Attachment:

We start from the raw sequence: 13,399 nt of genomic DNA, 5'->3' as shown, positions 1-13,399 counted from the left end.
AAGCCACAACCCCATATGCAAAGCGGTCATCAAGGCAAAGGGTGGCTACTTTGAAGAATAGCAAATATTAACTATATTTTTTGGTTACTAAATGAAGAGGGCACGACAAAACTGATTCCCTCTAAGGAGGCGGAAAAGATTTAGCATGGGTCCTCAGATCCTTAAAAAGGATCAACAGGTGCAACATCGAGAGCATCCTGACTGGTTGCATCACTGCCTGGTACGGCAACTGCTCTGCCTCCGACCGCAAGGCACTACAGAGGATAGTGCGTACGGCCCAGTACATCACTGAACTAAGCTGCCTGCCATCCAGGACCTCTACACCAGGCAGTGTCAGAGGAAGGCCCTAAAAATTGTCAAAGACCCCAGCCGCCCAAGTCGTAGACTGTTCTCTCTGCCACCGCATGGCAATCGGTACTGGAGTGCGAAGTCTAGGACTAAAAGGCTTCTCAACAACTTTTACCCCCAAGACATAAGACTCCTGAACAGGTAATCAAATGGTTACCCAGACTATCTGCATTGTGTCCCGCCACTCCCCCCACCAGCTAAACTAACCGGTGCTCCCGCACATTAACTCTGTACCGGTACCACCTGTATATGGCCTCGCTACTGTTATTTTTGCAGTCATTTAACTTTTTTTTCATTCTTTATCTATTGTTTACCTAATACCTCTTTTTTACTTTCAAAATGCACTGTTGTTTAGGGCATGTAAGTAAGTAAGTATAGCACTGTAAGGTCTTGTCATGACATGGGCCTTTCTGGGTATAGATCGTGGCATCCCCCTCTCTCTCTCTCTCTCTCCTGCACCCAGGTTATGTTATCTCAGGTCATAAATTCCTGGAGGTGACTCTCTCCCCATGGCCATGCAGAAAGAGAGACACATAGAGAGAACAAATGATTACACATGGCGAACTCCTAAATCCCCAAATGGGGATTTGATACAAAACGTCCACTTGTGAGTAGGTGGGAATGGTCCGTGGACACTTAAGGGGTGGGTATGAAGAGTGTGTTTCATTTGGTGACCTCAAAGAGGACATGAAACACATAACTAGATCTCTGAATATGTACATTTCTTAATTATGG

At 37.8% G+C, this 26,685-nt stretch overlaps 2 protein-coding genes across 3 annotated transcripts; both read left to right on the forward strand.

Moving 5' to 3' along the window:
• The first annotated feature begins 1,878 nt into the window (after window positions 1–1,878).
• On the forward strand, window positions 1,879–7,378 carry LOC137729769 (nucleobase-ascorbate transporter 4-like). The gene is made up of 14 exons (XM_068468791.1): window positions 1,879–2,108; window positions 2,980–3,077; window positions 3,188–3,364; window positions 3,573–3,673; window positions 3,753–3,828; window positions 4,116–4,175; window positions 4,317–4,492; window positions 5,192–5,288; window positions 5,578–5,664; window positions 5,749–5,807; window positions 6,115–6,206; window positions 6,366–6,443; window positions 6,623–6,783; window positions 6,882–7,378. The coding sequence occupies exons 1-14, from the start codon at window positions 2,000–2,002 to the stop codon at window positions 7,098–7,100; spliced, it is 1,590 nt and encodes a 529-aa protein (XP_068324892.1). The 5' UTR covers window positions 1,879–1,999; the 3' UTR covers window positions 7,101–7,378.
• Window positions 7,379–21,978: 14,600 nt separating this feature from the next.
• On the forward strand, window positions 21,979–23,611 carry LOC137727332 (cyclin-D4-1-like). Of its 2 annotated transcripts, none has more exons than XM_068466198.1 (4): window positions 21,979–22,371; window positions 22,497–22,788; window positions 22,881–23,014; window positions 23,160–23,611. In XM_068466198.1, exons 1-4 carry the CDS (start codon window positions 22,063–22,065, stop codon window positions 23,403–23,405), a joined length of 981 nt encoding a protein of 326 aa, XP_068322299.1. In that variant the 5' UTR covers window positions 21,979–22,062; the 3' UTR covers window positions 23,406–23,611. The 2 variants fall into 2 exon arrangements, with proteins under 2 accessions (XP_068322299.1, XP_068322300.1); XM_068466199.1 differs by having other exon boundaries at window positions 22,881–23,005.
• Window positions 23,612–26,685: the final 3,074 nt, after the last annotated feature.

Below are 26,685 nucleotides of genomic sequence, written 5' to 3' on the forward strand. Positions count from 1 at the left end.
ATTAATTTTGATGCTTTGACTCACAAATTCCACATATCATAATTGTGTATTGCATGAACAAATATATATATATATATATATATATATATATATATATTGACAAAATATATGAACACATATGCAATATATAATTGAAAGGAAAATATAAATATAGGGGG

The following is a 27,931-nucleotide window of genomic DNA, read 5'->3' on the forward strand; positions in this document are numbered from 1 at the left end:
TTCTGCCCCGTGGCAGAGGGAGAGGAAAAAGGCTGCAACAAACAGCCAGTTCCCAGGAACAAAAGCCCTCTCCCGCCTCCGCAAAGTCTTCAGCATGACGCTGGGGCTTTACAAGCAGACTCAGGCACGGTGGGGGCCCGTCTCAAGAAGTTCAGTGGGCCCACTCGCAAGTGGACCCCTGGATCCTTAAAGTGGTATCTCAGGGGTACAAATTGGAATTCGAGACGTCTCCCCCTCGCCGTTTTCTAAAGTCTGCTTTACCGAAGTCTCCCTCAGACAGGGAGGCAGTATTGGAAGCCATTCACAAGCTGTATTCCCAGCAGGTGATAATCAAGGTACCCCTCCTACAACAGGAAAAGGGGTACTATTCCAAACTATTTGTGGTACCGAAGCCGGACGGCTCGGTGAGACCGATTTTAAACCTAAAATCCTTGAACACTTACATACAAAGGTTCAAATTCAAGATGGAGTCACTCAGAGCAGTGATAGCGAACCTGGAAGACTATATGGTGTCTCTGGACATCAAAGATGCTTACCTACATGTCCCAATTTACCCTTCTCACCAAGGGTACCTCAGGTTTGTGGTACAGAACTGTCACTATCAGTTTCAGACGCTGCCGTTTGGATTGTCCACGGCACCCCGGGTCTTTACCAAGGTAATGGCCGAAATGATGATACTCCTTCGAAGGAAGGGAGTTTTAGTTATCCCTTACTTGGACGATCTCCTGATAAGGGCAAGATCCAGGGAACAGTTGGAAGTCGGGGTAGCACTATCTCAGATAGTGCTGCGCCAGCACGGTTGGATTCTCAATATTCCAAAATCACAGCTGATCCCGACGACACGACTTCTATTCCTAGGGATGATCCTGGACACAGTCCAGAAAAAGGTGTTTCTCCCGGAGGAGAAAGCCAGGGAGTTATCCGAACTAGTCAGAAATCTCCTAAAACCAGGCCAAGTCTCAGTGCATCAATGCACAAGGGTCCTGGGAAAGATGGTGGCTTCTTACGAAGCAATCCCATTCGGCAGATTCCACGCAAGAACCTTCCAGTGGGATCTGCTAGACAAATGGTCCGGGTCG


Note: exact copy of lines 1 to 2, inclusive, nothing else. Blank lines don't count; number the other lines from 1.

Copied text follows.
We start from the raw sequence: 13,399 nt of genomic DNA, 5'->3' as shown, positions 1-13,399 counted from the left end.
AAGCCACAACCCCATATGCAAAGCGGTCATCAAGGCAAAGGGTGGCTACTTTGAAGAATAGCAAATATTAACTATATTTTTTGGTTACTAAATGAAGAGGGCACGACAAAACTGATTCCCTCTAAGGAGGCGGAAAAGATTTAGCATGGGTCCTCAGATCCTTAAAAAGGATCAACAGGTGCAACATCGAGAGCATCCTGACTGGTTGCATCACTGCCTGGTACGGCAACTGCTCTGCCTCCGACCGCAAGGCACTACAGAGGATAGTGCGTACGGCCCAGTACATCACTGAACTAAGCTGCCTGCCATCCAGGACCTCTACACCAGGCAGTGTCAGAGGAAGGCCCTAAAAATTGTCAAAGACCCCAGCCGCCCAAGTCGTAGACTGTTCTCTCTGCCACCGCATGGCAATCGGTACTGGAGTGCGAAGTCTAGGACTAAAAGGCTTCTCAACAACTTTTACCCCCAAGACATAAGACTCCTGAACAGGTAATCAAATGGTTACCCAGACTATCTGCATTGTGTCCCGCCACTCCCCCCACCAGCTAAACTAACCGGTGCTCCCGCACATTAACTCTGTACCGGTACCACCTGTATATGGCCTCGCTACTGTTATTTTTGCAGTCATTTAACTTTTTTTTCATTCTTTATCTATTGTTTACCTAATACCTCTTTTTTACTTTCAAAATGCACTGTTGTTTAGGGCATGTAAGTAAGTAAGTATAGCACTGTAAGGTCTTGTCATGACATGGGCCTTTCTGGGTATAGATCGTGGCATCCCCCTCTCTCTCTCTCTCTCTCCTGCACCCAGGTTATGTTATCTCAGGTCATAAATTCCTGGAGGTGACTCTCTCCCCATGGCCATGCAGAAAGAGAGACACATAGAGAGAACAAATGATTACACATGGCGAACTCCTAAATCCCCAAATGGGGATTTGATACAAAACGTCCACTTGTGAGTAGGTGGGAATGGTCCGTGGACACTTAAGGGGTGGGTATGAAGAGTGTGTTTCATTTGGTGACCTCAAAGAGGACATGAAACACATAACTAGATCTCTGAATATGTACATTTCTTAATTATGG